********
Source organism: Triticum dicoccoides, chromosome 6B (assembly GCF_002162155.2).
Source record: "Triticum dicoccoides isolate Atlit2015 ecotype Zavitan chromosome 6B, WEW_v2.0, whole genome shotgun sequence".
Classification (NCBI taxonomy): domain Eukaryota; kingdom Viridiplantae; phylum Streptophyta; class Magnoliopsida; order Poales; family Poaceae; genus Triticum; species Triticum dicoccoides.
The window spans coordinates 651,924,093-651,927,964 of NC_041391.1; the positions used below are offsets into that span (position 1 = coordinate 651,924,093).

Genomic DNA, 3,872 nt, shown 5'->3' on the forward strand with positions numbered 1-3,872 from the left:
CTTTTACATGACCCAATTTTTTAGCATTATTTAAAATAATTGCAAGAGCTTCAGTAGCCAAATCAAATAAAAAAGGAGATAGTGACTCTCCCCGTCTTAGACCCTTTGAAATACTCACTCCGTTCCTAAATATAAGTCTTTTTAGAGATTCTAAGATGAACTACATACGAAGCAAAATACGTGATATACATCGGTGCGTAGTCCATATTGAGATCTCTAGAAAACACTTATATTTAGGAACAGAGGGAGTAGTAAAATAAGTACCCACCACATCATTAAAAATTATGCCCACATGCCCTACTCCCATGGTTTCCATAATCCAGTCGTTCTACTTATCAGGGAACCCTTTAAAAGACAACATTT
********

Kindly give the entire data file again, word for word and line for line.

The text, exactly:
Source organism: Triticum dicoccoides, chromosome 6B (assembly GCF_002162155.2).
Source record: "Triticum dicoccoides isolate Atlit2015 ecotype Zavitan chromosome 6B, WEW_v2.0, whole genome shotgun sequence".
Classification (NCBI taxonomy): domain Eukaryota; kingdom Viridiplantae; phylum Streptophyta; class Magnoliopsida; order Poales; family Poaceae; genus Triticum; species Triticum dicoccoides.
The window spans coordinates 651,924,093-651,927,964 of NC_041391.1; the positions used below are offsets into that span (position 1 = coordinate 651,924,093).

Genomic DNA, 3,872 nt, shown 5'->3' on the forward strand with positions numbered 1-3,872 from the left:
CTTTTACATGACCCAATTTTTTAGCATTATTTAAAATAATTGCAAGAGCTTCAGTAGCCAAATCAAATAAAAAAGGAGATAGTGACTCTCCCCGTCTTAGACCCTTTGAAATACTCACTCCGTTCCTAAATATAAGTCTTTTTAGAGATTCTAAGATGAACTACATACGAAGCAAAATACGTGATATACATCGGTGCGTAGTCCATATTGAGATCTCTAGAAAACACTTATATTTAGGAACAGAGGGAGTAGTAAAATAAGTACCCACCACATCATTAAAAATTATGCCCACATGCCCTACTCCCATGGTTTCCATAATCCAGTCGTTCTACTTATCAGGGAACCCTTTAAAAGACAACATTT